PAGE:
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Ohio State inks $125M deal with Huntington Bank

Chris Scullin / Lantern photographer

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Ohio State and Huntington Bank have agreed on a $125 million deal that gives the Columbus-based bank exclusive rights to campus in exchange for a $25 million lump sum payment and future investment in the surrounding area.

Representatives from Huntington and the university will formally announce the 15-year partnership at noon Thursday, which could open up to four Huntington Bank branches on campus.

Geoff Chatas, chief financial officer of OSU, said this money will be used directly to improve the “academic core” of the university.

“It’s a significant amount of money we will be investing into the student experience at Ohio State,” Chatas said. “What we’re trying to do is to create a unique partnership with Huntington really for the benefits of students, faculty, staff and alums.”

Shelly Hoffman, spokeswomen for the university, said it will be a one-time payment at the beginning of the 15-year partnership.

“But we also will receive income on top of the $25 million, paid each year as people sign up for Huntington services,” Chatas said.

Chatas said $10 million of the $25 million will be put directly into the endowment and used for classroom improvement.

“There is plenty of renovation on campus that needs to be done,” Chatas said. “Whether it’s the renovating of classrooms or investing in different programs at Ohio State.”

David Schamer, director of not-for-profit banking at Huntington Bank, said this partnership is one of a kind.

“The banking deal will be off the charts,” Schamer said. “But let’s go even beyond that to the members of the community. We’re going to deploy our lending capacity and availability into the university district, and even beyond into different economics projects that relate to the university.”

Huntington and OSU have established an agreement that Huntington will provide $100 million in lending power to the university area to improve the economic development of the area.

“How can we continue to invest in the economic development around the university?” Chatas said. “Some of that will be direct lending into businesses in the university district, but none of it is defined yet.”

Schamer said this deal is “unique” because of the positive impact it can have on the university area.

“We approached this deal differently,” Schamer said. “What’s good for Ohio State is good for the community, and it’s good for us.”

Chatas said the details of where the $100 million might go is still being worked out.

“One thing we are looking at is how the university will be a partner in development east of High (Street),” Chatas said. “It’s still very early, so we don’t have any specific retail ideas, but a lot of that will be coming out in the next couple of months.”

President E. Gordon Gee said in a statement he is excited about the new partnership.

“Through this collaboration, we are able to provide a better learning environment on campus and strengthen our neighborhoods in critical ways,” Gee said. “I am grateful to Huntington for investing in the university’s core academic purposes — to educate young people and to enrich the lives of 11 million Ohioans.”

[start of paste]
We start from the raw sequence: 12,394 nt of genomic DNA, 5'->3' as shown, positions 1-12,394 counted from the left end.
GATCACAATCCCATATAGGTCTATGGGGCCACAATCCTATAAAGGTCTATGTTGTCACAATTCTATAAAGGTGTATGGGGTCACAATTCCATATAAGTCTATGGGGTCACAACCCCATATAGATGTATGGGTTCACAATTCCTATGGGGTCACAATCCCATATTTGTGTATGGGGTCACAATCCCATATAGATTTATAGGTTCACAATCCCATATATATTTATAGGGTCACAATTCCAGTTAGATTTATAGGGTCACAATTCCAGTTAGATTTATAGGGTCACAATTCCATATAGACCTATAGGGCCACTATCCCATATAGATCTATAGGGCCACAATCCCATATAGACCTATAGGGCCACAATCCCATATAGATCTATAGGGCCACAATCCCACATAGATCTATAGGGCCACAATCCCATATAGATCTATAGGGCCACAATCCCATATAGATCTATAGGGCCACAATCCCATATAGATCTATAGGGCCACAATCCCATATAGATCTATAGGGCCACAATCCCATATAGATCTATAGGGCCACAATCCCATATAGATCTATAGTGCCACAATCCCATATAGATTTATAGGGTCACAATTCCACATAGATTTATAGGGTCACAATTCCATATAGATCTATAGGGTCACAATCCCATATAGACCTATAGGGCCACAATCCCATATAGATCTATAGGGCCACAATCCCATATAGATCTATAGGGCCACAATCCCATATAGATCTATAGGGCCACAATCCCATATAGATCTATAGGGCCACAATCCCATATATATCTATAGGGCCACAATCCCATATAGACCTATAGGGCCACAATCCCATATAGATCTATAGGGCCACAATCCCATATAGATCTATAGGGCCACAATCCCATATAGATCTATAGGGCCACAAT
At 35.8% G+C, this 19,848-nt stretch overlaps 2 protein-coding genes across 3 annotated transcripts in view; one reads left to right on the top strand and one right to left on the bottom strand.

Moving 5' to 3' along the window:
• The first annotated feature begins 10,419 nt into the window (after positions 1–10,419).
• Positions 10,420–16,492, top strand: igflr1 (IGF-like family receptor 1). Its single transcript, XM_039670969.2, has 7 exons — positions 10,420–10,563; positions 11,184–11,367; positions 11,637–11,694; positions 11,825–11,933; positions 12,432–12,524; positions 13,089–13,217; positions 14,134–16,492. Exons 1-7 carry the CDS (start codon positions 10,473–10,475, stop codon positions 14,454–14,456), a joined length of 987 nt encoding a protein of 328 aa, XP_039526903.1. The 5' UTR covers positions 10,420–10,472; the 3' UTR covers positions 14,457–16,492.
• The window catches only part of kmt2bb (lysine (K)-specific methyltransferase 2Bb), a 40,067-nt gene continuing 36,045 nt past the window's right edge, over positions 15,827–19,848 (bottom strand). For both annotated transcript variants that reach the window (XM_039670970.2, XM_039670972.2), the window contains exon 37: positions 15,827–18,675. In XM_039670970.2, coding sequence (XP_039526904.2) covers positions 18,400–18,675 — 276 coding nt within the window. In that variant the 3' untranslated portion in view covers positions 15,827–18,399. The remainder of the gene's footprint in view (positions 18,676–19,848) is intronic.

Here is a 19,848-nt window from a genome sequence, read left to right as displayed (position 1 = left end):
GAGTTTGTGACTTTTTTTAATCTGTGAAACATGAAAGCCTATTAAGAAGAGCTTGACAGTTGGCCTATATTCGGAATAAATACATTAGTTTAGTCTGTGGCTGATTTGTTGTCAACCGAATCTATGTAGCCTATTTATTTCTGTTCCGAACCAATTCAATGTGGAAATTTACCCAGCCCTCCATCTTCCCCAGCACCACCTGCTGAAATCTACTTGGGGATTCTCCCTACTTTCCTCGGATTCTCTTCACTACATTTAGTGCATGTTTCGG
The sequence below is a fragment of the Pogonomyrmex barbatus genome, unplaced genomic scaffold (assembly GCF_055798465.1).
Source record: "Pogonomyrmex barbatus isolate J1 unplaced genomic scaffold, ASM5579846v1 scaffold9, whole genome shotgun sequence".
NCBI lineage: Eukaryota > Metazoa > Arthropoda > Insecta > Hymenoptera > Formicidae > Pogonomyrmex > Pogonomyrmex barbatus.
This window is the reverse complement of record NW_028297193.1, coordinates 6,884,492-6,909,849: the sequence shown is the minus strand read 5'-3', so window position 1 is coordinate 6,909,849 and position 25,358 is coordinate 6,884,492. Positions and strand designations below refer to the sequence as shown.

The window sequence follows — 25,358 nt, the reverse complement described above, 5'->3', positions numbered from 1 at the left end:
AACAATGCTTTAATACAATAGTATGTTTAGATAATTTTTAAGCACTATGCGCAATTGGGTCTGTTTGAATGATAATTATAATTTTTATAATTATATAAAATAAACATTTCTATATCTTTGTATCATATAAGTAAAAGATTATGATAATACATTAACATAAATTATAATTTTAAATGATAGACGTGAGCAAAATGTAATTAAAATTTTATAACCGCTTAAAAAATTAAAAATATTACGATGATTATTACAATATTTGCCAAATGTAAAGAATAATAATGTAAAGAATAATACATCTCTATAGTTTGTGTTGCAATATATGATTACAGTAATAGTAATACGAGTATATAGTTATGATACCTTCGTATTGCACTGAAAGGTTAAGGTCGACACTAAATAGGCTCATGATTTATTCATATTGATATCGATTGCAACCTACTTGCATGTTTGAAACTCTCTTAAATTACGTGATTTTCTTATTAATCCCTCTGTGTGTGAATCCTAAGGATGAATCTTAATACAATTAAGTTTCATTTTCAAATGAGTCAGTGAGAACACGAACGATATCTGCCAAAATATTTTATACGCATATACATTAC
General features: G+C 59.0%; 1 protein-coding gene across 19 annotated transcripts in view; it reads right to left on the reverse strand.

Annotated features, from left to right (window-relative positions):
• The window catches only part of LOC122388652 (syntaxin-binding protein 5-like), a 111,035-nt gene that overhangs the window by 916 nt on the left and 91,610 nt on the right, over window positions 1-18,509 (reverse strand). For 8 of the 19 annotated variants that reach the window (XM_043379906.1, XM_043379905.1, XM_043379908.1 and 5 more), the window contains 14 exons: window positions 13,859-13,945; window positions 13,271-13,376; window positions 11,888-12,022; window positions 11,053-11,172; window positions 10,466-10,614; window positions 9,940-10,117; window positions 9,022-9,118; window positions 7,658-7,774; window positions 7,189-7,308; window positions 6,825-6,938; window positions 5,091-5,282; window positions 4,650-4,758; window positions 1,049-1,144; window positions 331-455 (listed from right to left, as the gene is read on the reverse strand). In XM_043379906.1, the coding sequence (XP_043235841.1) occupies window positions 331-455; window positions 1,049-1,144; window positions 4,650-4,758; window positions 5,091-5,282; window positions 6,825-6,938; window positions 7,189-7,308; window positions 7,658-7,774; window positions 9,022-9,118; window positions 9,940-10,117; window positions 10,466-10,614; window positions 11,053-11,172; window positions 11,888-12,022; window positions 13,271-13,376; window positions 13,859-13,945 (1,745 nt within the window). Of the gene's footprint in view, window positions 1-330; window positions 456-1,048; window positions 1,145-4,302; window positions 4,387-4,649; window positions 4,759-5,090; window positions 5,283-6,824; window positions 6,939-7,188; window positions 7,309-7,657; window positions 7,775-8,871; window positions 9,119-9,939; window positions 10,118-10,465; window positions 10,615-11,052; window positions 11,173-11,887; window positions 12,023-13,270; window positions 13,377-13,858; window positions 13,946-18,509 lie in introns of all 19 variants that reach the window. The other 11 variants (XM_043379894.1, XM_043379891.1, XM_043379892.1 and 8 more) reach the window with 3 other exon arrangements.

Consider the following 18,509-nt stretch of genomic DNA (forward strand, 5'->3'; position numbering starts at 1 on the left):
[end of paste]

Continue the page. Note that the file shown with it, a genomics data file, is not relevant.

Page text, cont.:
Schamer said the ultimate goal was to increase customer service for students who choose to be Huntington customers, and noted that using Huntington services is 100 percent optional.

“Our first aim is to provide incredible convenience for the students. Once this deal kicks off, we’ll have multiple branches on campus,” Schamer said. “We’re going to have over 20 ATMs (in the campus area).”

One option that will be available to students in the beginning of March is the ability to link their BuckID to their Huntington debit account.

“The current pre-paid availability will remain, but in addition to that, they will have debit-pin availability,” Schamer said.

Chatas said this option is “not a requirement.”

The university is in contracts with several other banking entities on campus including U.S. Bank, which has a branch in the Ohio Union.

“We will honor the contracts we have in place now,” Chatas said. “At the end of the contracts we will not be renewing them.”

Hoffman said of all the current contracts of banking entities on campus, the last lease, with U.S. Bank, will expire in 2015.

“However, there are renewal options that U.S. Bank could exercise that would extend the contract,” Hoffman said.

Schamer said if a student chooses to bank with Huntington, they will be protected.

“We are going to protect students. We’re going to keep them away from fees and provide them with overdraft protection,” Schamer said. “We are not going to market credit products to students actively … We don’t want students to get in trouble with credit.”

Schamer said faculty and staff at OSU will have the option to get checking accounts that Huntington employees can get.

“(Faculty and staff) will get the same account that you would get if you were an employee of Huntington,” Schamer said. “We call it Huntington Plus Checking … There are a lot of benefits in there.”

Stephen Steinour, chairman, president and CEO of Huntington, said in a statement Huntington is “delighted” to be in partnership with OSU.

“Huntington believes strongly that partnerships like this can help universities grow and prosper, while providing their employees, students and alumni access to valuable financial services and benefits,” Steinour said.

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